The film opens in the rain. There’s a tension in the air, but something beautiful about it, too. It’s a theme that permeates the new gay drama Jonathan (2016, Germany) which premiered last Friday night at the Berlinale International Film Festival.
Before I was able to get a ticket to the premiere, there was already a buzz about the film. It’s gay, it’s Germany, it’s the 30th anniversary of the Teddy Awards—you’re bound to attract the attention of Berlin’s gay community with that alone—but put baby-faced, blonde Jannis Niewöhner in the title role and the film’s a recipe for gay movie success.
But this isn’t your typical gay film. There’s a nice plot—one that’s at times surprising but also predictable. In fact, the lead character in the film isn’t even the gay character. Ultimately, this is a film about the father-son relationship, but it’s the father that’s gay. You know that throughout the film—hints here and there—but it’s not until the words are actually uttered do you feel the common gay pangs of coming out. It’s a scene of raw, intense emotion—not surprising at the time, as you’re expecting it all along—but strangely beautiful. And incredibly emotional.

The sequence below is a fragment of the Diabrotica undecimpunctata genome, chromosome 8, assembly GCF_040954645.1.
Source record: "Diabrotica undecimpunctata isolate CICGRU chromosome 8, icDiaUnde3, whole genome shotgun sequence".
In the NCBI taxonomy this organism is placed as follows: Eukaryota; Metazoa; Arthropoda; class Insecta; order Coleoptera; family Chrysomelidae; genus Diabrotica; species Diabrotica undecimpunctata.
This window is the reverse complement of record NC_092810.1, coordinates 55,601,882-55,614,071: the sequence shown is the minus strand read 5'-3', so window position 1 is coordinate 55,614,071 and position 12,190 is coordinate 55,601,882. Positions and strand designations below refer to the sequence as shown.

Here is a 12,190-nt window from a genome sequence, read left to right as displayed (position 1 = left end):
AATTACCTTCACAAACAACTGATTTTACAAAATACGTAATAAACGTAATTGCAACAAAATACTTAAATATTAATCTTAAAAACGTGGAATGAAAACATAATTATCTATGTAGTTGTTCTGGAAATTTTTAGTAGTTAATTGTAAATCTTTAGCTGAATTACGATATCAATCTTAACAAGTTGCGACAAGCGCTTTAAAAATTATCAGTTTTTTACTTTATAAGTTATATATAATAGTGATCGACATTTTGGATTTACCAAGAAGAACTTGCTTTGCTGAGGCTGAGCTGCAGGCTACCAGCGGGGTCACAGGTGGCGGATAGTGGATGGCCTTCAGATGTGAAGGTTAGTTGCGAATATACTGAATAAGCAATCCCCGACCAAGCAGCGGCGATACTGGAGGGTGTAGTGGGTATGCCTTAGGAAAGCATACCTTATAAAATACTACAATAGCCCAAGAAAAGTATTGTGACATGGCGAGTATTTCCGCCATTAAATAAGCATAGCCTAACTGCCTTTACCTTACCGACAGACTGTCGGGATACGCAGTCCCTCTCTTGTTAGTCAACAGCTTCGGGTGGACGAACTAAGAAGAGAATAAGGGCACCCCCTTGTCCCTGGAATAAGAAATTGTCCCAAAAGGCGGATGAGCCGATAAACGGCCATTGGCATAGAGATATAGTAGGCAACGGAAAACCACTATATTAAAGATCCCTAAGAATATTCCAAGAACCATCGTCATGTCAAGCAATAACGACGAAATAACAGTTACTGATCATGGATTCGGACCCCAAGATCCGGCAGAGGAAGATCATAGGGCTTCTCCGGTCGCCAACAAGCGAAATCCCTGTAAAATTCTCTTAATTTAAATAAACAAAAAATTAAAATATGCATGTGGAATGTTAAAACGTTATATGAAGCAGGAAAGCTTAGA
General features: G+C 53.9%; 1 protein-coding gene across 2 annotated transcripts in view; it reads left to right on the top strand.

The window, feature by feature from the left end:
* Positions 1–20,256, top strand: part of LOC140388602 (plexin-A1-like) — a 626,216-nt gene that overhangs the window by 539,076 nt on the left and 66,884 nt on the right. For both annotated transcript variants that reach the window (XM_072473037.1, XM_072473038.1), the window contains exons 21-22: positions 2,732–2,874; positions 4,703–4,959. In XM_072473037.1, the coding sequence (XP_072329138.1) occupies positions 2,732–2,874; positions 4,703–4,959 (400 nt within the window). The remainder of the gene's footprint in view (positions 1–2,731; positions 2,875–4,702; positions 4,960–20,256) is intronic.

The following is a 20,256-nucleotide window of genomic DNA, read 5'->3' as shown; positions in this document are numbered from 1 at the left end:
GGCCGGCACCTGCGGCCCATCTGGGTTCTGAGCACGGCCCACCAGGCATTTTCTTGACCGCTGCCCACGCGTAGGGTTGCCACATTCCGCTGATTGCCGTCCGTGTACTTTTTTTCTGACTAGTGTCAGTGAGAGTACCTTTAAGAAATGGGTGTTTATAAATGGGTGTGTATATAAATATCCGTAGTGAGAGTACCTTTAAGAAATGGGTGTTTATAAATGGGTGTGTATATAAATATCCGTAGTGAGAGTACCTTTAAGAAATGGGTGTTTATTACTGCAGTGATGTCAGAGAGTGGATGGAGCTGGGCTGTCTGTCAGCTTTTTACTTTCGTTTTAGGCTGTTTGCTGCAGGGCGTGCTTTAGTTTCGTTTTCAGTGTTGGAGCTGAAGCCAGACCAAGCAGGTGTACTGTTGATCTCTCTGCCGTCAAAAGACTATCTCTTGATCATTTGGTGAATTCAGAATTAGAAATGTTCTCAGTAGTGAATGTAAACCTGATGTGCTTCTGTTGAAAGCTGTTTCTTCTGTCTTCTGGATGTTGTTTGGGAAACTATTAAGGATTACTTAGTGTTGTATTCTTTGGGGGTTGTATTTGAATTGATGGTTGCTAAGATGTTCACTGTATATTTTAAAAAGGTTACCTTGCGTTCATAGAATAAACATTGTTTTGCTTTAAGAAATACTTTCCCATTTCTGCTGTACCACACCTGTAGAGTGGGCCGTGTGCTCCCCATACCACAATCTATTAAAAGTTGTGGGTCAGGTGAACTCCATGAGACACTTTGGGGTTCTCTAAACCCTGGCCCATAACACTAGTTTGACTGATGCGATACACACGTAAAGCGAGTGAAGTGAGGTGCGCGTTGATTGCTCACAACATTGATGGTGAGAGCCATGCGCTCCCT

Jonathan’s story is touching in that it’s a coming out story—just not your typical one. This one is years in the making. The film’s touching scenes between the characters (where family secrets are revealed) are interspersed with those from the picturesque natural beauty of a German farm. It’s green, wet and never really dry. And neither were my eyes. Jonathan spends his days taking care of his father, and often being taken care of himself by (excellent) supporting actress Julia Koschitz. With the time spent working the farm and negotiating delicate family affairs, Jonathan has little time for himself. It’s his story which fascinates and enraptures, as he learns his family’s secret past while simultaneously learning to grow up himself.